A Madrigal

A poem by Kate Seymour Maclean

The lily-bells ring underground,
Their music small I hear
When globes of dew that shine pearl round
Hang in the cowslip's ear
And all the summer blooms and sprays
Are sheathed from the sun,
And yet I feel in many ways
Their living pulses run.

The crowning rose of summer time
Lies folded on its stem,
Its bright urn holds no honey-wine,
Its brow no diadem,
And yet my soul is inly thrilled,
As if I stood anear
Some legal presence unrevealed,
The queen of all the year.

Oh Rose, dear Rose! the mist and dew
Uprising from the lake,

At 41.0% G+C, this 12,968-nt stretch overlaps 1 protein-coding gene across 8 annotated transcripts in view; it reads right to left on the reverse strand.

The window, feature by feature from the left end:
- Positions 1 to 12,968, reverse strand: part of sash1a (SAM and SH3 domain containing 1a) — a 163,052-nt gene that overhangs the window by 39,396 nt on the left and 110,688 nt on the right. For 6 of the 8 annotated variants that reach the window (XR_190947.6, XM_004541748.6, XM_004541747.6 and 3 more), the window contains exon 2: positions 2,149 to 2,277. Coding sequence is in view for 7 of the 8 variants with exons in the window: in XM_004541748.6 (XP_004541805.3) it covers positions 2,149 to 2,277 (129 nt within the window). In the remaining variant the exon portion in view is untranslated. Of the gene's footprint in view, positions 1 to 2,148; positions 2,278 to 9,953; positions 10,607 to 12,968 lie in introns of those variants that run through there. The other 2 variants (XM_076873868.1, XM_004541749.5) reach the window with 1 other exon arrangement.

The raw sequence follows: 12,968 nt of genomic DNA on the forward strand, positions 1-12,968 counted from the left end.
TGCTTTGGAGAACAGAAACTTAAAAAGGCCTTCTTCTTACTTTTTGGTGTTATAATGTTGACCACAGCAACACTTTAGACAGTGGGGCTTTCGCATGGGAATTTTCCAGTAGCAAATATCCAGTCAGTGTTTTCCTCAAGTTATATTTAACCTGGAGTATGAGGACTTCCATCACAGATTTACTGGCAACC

And sunshine glancing warmly through,
Have kissed the flowers awake--
The orchard blooms are dropping balm,
The tulip's gorgeous cup
More slender than a desert palm
It's chalice lifteth up.

The birds are mated in the trees,
The wan stars burn and pale--
Oh Rose, come forth!--upon the breeze
I hear the nightingale
Unfold the crimson waves that lie
In darkness rosy dim,
And swing thy fragrant censer high,
Oh royal Rose for him!

The hyacinths are in the fields
With purple splendours pale
Their sweet bells ring responsive peals
To every passing gale
And violets bending in the grass
Do hide their glowing eyes,
When those enchanting voices pass,
Like airs from Paradise.

We crowned our blushing Queen of May
Long since, with dance and tune,
But the merry world of yesterday
Is lapsing into June--
Thou art not here,--we look in vain--
Oh Rose arise, appear!--
Resume thine emerald throne, and reign
The queen of all the year!

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